Just a little light to call my own…

“Emphasis”, Sleeping At Last


 

This essay was also published on The Huffington Post.

11 Comments

  1. I cried when you were born. You still make me puff out my chest, proud to call you my child, my daughter.

    • Okay, your dad’s comment is going to make me cry!

      As a gay woman, I, too, have dreams of love and proclaiming it in front of loved ones. I applaud your courage in publicly posting your fears and emotions. Evolving means there is a point from which we begin. Beautiful image!

  2. I believe in loving people but it does not mean I have to love how they act. I do not believe God created us to have same sex relationships. I will dislike how people behave but I will never stop loving the person.

  3. Anne,

    I’m crying!!! I love the hell outta’ you, girl- I’m so proud of you and all you do to shine in the industry you’re in! You’ve always stood out to me as a pioneer, and it’s why I’ve been drawn to you from the jump! I pray God continues to bless your awesome gift of capturing the essence of people and their joyful experiences through photo. And I only pray, God graces me with a reason to call you for a special day, soon… in the meantime, let’s have that drink!!!

    Going to buy that mag this week!
    ~T

  4. This is so, totally, completely right, and wonderfully brave. I found your blog through that scandal, and stuck around for the photographs– and now I know I’m sticking around a while longer because of your morals. I am proud to be a photographer alongside someone with such incredible, well thought-out beliefs. I’ll go buy that magazine now, just to support them.

  5. This was such a brave act and I applaud you! Thank you for standing up for equality. I too will seek out this magazine to show support not only for you and the couple, but also the people who changed their minds and ran the ad.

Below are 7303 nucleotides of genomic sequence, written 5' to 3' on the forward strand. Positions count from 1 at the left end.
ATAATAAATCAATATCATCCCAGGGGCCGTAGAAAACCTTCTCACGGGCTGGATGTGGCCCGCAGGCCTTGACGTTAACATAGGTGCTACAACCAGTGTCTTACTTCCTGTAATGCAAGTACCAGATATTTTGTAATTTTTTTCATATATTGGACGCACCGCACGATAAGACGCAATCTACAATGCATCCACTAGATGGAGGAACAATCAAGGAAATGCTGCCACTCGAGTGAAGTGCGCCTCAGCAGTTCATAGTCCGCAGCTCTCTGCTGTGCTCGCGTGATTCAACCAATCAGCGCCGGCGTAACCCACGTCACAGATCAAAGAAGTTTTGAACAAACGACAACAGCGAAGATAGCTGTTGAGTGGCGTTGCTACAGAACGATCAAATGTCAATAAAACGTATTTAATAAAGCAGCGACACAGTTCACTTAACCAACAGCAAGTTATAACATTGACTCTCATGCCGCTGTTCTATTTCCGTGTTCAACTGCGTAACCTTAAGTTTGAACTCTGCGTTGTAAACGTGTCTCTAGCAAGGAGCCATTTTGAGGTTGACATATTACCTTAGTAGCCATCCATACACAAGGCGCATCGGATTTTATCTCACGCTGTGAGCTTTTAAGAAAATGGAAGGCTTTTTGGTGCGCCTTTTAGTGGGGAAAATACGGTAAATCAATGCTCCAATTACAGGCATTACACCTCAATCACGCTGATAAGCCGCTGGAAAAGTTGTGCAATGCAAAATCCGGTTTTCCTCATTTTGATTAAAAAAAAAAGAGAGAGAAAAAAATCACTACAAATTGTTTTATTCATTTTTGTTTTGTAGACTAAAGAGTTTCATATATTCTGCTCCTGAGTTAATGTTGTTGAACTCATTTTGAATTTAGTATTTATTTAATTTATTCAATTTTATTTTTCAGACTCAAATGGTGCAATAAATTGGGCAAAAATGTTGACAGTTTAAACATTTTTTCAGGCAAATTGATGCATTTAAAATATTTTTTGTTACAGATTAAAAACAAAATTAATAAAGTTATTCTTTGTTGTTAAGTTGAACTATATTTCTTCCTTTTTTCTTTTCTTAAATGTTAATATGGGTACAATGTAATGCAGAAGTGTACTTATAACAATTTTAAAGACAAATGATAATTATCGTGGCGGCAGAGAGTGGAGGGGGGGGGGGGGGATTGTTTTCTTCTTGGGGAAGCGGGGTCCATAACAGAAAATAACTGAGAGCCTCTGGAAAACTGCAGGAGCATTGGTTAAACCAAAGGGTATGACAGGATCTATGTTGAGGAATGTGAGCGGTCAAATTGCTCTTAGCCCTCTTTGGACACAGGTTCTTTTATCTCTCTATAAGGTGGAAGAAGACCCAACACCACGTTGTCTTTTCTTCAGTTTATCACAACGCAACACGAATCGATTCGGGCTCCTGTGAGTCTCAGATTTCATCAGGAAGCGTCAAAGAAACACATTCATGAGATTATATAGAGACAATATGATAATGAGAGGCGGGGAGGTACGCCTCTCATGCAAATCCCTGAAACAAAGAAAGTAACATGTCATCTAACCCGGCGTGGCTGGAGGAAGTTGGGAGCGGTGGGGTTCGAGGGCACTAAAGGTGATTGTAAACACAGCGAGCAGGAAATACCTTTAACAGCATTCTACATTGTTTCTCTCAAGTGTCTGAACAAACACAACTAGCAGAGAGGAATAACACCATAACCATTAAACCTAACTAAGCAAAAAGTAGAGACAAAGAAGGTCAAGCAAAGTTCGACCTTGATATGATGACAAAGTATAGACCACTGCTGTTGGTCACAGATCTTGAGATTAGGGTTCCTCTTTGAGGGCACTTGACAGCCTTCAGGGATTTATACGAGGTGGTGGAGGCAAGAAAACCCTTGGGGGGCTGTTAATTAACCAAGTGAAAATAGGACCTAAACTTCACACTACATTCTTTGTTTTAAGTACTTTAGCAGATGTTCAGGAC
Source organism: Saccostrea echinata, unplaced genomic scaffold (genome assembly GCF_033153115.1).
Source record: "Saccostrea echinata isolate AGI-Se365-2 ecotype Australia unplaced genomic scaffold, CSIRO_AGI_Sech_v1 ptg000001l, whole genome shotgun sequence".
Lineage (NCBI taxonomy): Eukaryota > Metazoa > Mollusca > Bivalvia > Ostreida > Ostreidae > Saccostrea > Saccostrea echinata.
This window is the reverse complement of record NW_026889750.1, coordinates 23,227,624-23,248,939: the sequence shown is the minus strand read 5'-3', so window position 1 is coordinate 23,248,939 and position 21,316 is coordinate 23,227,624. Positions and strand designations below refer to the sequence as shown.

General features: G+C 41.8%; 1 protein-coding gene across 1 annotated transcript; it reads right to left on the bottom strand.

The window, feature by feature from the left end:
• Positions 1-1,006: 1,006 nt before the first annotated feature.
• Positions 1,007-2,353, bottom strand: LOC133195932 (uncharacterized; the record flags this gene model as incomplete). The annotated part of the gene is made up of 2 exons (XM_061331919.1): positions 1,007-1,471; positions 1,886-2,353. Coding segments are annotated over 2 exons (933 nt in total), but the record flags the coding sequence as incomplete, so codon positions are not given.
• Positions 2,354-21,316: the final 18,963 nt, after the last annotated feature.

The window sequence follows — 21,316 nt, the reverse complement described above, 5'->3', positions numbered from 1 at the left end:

6. Anne, this is amazing. Thank you for always offering your voice, both personally and professionally. It’s incredible that you had such a tangible positive impact. I shot for two hours at the Supreme Court on the day of the equality rally, and it was a wonderful reminder that every day, things are getting better, whether on the national stage or in local communities. Thank you!

  7. Anne,
    My partner and I marry in 80 days. Denise Olivera is part of our wedding team (pre-quels) and that is how we found this. We had been struggling trying to figure out how to thank our guests for flying out to St. Croix for our wedding. The last page of our booklet is the thank you from the couple and after reading your blog,we now have the words; it goes like this:
    …[s]ee beyond your fear, and into the warmer, brighter future that WE are responsible for building.
    Someone has to be first.
    Someone has to forge ahead.
    Someone has to march.
    Someone has to refuse to move to the back of the bus.
    Someone has to see these two beautiful, brilliant women in love and know that there is nothing more right in the world than this couple.

    They didn’t have a “gay wedding.” They got married. They had a wedding. They share their lives, their joys and sorrows, and all the mundane daily things that we all share with our partners. They are just people. In love. Committed to one another.~ Anne Almasy

    We would like to have your permission to use it or if at all possible send us a direct quote. Thank you for your support and your spirit. Give your Dad a great big gay hug from us because you had to learn to stick to your guns from SOMEWHERE!